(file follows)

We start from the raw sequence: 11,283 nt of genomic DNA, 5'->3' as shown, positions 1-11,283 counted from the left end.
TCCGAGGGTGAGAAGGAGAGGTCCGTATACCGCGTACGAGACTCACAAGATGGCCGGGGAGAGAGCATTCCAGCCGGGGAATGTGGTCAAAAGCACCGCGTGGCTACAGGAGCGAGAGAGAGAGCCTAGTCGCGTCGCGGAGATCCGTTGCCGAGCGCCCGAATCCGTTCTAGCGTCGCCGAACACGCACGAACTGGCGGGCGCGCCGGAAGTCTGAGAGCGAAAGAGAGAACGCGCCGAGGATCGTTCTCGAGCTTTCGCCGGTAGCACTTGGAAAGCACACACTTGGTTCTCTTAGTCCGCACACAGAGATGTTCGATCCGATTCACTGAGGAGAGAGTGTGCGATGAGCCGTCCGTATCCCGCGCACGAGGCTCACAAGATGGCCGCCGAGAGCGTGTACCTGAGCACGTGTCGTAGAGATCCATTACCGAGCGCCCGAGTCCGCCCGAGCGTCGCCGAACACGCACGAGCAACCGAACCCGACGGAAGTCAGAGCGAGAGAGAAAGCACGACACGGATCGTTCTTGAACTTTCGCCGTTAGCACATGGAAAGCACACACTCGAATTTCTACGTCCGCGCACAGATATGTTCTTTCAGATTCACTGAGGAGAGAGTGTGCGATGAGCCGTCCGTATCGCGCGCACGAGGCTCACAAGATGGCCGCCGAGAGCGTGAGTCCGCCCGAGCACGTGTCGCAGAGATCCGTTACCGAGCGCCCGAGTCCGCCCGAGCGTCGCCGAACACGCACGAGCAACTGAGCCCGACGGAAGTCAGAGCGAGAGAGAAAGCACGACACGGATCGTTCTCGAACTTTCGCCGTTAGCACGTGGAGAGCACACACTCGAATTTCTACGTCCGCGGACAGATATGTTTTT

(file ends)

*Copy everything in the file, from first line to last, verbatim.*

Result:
We start from the raw sequence: 11,283 nt of genomic DNA, 5'->3' as shown, positions 1-11,283 counted from the left end.
TCCGAGGGTGAGAAGGAGAGGTCCGTATACCGCGTACGAGACTCACAAGATGGCCGGGGAGAGAGCATTCCAGCCGGGGAATGTGGTCAAAAGCACCGCGTGGCTACAGGAGCGAGAGAGAGAGCCTAGTCGCGTCGCGGAGATCCGTTGCCGAGCGCCCGAATCCGTTCTAGCGTCGCCGAACACGCACGAACTGGCGGGCGCGCCGGAAGTCTGAGAGCGAAAGAGAGAACGCGCCGAGGATCGTTCTCGAGCTTTCGCCGGTAGCACTTGGAAAGCACACACTTGGTTCTCTTAGTCCGCACACAGAGATGTTCGATCCGATTCACTGAGGAGAGAGTGTGCGATGAGCCGTCCGTATCCCGCGCACGAGGCTCACAAGATGGCCGCCGAGAGCGTGTACCTGAGCACGTGTCGTAGAGATCCATTACCGAGCGCCCGAGTCCGCCCGAGCGTCGCCGAACACGCACGAGCAACCGAACCCGACGGAAGTCAGAGCGAGAGAGAAAGCACGACACGGATCGTTCTTGAACTTTCGCCGTTAGCACATGGAAAGCACACACTCGAATTTCTACGTCCGCGCACAGATATGTTCTTTCAGATTCACTGAGGAGAGAGTGTGCGATGAGCCGTCCGTATCGCGCGCACGAGGCTCACAAGATGGCCGCCGAGAGCGTGAGTCCGCCCGAGCACGTGTCGCAGAGATCCGTTACCGAGCGCCCGAGTCCGCCCGAGCGTCGCCGAACACGCACGAGCAACTGAGCCCGACGGAAGTCAGAGCGAGAGAGAAAGCACGACACGGATCGTTCTCGAACTTTCGCCGTTAGCACGTGGAGAGCACACACTCGAATTTCTACGTCCGCGGACAGATATGTTTTT